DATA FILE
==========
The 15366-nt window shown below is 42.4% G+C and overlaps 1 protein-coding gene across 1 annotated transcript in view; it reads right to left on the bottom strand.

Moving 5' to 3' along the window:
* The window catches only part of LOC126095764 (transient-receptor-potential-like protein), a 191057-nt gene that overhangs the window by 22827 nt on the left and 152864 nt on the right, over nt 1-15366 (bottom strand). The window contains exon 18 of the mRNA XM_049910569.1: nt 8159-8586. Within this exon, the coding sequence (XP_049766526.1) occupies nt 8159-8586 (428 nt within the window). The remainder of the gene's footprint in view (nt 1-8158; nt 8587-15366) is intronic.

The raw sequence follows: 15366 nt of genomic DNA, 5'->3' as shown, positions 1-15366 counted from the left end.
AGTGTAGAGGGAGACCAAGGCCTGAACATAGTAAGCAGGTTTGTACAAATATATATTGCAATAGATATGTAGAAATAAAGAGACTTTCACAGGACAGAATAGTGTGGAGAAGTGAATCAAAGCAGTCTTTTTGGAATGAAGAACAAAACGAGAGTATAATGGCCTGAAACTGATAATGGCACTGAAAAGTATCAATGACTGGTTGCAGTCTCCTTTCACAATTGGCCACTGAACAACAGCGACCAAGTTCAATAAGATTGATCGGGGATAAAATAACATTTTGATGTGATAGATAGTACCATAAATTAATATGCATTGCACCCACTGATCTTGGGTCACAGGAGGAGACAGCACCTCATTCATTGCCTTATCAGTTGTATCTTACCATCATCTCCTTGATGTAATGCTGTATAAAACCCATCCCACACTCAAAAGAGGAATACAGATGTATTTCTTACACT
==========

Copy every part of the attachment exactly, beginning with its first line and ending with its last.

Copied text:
The 15366-nt window shown below is 42.4% G+C and overlaps 1 protein-coding gene across 1 annotated transcript in view; it reads right to left on the bottom strand.

Moving 5' to 3' along the window:
* The window catches only part of LOC126095764 (transient-receptor-potential-like protein), a 191057-nt gene that overhangs the window by 22827 nt on the left and 152864 nt on the right, over nt 1-15366 (bottom strand). The window contains exon 18 of the mRNA XM_049910569.1: nt 8159-8586. Within this exon, the coding sequence (XP_049766526.1) occupies nt 8159-8586 (428 nt within the window). The remainder of the gene's footprint in view (nt 1-8158; nt 8587-15366) is intronic.

The raw sequence follows: 15366 nt of genomic DNA, 5'->3' as shown, positions 1-15366 counted from the left end.
AGTGTAGAGGGAGACCAAGGCCTGAACATAGTAAGCAGGTTTGTACAAATATATATTGCAATAGATATGTAGAAATAAAGAGACTTTCACAGGACAGAATAGTGTGGAGAAGTGAATCAAAGCAGTCTTTTTGGAATGAAGAACAAAACGAGAGTATAATGGCCTGAAACTGATAATGGCACTGAAAAGTATCAATGACTGGTTGCAGTCTCCTTTCACAATTGGCCACTGAACAACAGCGACCAAGTTCAATAAGATTGATCGGGGATAAAATAACATTTTGATGTGATAGATAGTACCATAAATTAATATGCATTGCACCCACTGATCTTGGGTCACAGGAGGAGACAGCACCTCATTCATTGCCTTATCAGTTGTATCTTACCATCATCTCCTTGATGTAATGCTGTATAAAACCCATCCCACACTCAAAAGAGGAATACAGATGTATTTCTTACACT